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Title: A strategic analysis of the origins of international terrorist attacks on aviation and the British responses
Author: Malik, Omar
Awarding Body: University of St Andrews
Current Institution: University of St Andrews
Date of Award: 1997
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This research examines the effects on Great Britain of international terrorist attacks on aviation. The methodology is utilitarian. It is also eclectic, drawing upon scholarly and operational sources. The first objective was factual: to establish the origins of international attacks on aviation, their effects on Great Britain, and the British responses. It found that the attacks were a "blocked tactic!' product of the Palestine conflict. They had neither political nor economic effect on Great Britain. HMG was steadfast in its neutrality. The second objective was analytical: to assess the value of the attacks to their exponents, and the effectiveness of the British response. The evidence is that the attacks, despite tactical successes, were strategically counterproductive to the Palestinians; they assisted Israel's endeavours to label all Palestinian resistance to Israel as terrorism. By targeting the West and forming' alliances with its enemies, the Palestinians deprived themselves of Western diplomatic and economic resources crucial to their cause. Since renouncing terrorism (1988), they have made more progress than in the preceding 40 year's. The international response is not to be measured in the number, but in the implementation of enactments. It has been inadequate. The British response was re-energised by the atrocity of Lockerbie. The conduct of HMG, both MPs and civil servants, has been laudable. Britain's aviation security programme is effective, but the relationship between government and industry is now confrontational. The third objective was to derive proposals for improvements in aviation security. The recommendations are for government financial contribution, a partnership between government and industry, and a holistic approach. Bilaterals and alliances are the best means of obtaining international progress. Attacks on aviation have abated but may recur. Countermeasures should be systematically strengthened. The research has recognised the need to withhold information of value to attackers of aviation.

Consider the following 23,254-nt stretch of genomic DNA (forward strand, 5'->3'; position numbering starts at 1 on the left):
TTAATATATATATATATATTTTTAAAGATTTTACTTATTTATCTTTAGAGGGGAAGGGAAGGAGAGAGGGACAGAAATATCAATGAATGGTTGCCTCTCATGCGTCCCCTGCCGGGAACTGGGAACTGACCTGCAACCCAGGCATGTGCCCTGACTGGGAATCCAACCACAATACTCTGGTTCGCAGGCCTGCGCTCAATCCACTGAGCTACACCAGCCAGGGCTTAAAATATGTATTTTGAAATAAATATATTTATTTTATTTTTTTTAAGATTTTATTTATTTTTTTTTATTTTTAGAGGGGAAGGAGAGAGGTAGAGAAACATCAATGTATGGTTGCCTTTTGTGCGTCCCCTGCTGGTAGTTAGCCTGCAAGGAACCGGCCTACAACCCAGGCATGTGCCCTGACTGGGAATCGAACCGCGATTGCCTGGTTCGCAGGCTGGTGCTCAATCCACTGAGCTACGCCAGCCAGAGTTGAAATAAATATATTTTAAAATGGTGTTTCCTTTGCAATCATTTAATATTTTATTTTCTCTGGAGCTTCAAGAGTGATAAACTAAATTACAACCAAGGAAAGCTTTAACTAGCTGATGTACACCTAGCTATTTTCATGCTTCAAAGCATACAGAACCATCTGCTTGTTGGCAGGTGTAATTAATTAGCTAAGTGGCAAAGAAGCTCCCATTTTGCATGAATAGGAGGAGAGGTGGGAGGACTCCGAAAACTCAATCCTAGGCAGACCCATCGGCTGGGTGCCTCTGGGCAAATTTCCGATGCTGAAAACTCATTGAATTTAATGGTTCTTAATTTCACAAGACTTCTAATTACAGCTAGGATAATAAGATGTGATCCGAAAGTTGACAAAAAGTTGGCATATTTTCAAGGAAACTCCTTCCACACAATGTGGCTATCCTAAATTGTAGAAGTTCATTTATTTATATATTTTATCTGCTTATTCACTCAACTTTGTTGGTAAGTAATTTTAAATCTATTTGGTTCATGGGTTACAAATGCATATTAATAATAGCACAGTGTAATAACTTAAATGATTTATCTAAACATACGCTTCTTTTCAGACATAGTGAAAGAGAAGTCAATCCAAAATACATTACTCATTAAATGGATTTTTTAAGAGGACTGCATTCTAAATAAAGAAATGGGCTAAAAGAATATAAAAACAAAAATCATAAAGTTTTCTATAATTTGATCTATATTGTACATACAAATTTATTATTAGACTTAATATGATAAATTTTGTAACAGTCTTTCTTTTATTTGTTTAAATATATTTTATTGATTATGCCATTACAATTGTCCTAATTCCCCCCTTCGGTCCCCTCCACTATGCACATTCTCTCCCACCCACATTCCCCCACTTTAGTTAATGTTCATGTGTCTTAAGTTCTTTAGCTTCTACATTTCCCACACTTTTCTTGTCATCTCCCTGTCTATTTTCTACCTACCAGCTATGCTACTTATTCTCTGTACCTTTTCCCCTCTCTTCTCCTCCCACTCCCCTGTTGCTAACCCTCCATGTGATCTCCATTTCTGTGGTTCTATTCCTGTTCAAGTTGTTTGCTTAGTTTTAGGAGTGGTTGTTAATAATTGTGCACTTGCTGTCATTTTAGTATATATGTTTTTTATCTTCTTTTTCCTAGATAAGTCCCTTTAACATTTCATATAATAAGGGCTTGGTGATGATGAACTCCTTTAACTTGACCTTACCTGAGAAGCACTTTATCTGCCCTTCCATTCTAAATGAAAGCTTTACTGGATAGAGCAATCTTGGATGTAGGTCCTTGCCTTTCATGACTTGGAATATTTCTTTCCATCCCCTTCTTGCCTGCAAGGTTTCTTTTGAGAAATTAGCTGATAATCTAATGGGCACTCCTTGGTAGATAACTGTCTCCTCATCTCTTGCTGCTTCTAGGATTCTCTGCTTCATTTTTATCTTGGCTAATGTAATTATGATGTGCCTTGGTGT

Supervisor: Wilkinson, Paul Sponsor: Not available
Qualification Name: Thesis (Ph.D.) Qualification Level: Doctoral
EThOS ID:  DOI: Not available
Keywords: HV6431.A8M2 ; Terrorism Political science Public administration